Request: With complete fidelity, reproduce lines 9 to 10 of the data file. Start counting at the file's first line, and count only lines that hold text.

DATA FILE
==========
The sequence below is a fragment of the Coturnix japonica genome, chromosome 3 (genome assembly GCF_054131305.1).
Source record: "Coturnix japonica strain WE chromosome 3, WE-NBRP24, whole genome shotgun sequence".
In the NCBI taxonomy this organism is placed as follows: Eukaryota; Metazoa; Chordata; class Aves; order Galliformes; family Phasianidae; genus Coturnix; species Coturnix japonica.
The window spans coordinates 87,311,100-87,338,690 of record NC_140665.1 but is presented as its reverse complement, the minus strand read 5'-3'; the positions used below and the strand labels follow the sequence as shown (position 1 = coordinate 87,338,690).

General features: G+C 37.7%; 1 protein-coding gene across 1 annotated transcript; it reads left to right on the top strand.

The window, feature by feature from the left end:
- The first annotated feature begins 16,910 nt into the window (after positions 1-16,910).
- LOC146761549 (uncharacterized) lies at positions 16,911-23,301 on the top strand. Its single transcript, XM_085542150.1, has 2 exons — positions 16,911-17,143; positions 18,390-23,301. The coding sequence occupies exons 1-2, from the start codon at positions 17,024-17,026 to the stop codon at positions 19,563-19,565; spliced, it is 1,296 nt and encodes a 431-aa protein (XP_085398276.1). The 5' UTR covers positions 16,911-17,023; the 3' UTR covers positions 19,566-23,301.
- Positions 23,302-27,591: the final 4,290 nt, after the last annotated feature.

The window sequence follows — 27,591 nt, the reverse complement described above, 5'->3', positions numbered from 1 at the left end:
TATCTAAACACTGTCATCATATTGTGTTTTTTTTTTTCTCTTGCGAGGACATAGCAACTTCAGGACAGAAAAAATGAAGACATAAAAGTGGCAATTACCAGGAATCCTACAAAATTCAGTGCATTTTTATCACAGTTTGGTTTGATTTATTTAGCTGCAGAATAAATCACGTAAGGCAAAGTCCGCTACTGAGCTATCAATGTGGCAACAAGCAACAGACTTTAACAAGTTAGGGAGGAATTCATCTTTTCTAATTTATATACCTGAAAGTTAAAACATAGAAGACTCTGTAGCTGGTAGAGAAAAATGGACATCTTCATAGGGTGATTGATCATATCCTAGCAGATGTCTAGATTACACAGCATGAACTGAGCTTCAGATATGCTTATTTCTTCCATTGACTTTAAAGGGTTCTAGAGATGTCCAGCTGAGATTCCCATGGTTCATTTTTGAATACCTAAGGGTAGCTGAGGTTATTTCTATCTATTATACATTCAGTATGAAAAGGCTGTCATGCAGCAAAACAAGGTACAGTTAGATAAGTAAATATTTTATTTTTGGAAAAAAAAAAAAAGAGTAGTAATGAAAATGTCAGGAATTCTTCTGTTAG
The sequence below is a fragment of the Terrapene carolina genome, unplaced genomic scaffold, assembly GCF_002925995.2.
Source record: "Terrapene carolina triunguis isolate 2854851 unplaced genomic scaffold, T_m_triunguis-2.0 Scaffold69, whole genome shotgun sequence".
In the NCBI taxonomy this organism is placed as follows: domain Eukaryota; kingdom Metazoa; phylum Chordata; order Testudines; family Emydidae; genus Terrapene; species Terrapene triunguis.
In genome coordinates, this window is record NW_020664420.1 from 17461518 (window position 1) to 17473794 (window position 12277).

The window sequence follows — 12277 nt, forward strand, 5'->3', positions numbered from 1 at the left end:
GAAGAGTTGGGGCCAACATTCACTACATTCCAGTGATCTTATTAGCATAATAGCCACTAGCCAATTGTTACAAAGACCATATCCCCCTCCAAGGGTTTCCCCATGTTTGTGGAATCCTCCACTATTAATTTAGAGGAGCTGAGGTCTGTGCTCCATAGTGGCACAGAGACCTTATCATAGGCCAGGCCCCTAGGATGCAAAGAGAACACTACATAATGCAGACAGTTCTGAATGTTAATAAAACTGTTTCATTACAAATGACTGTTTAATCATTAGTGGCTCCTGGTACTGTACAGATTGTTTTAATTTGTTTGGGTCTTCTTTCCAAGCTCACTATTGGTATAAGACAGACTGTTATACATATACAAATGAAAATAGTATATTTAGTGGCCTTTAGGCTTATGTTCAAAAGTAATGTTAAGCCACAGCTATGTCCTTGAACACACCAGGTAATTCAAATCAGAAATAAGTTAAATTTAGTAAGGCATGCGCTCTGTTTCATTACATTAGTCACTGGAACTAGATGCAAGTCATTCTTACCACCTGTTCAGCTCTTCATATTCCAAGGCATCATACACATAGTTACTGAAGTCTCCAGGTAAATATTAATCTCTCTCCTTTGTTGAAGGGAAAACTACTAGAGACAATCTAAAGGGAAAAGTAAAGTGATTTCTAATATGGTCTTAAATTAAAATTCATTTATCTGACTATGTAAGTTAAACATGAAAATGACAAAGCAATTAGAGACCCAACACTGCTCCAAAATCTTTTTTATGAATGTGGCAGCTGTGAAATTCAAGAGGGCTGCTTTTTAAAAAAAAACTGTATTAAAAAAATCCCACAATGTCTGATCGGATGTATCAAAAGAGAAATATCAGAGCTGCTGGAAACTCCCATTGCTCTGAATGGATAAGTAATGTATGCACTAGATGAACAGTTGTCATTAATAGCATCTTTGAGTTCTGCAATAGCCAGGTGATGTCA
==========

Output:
- Positions 23,302-27,591: the final 4,290 nt, after the last annotated feature.

The window sequence follows — 27,591 nt, the reverse complement described above, 5'->3', positions numbered from 1 at the left end: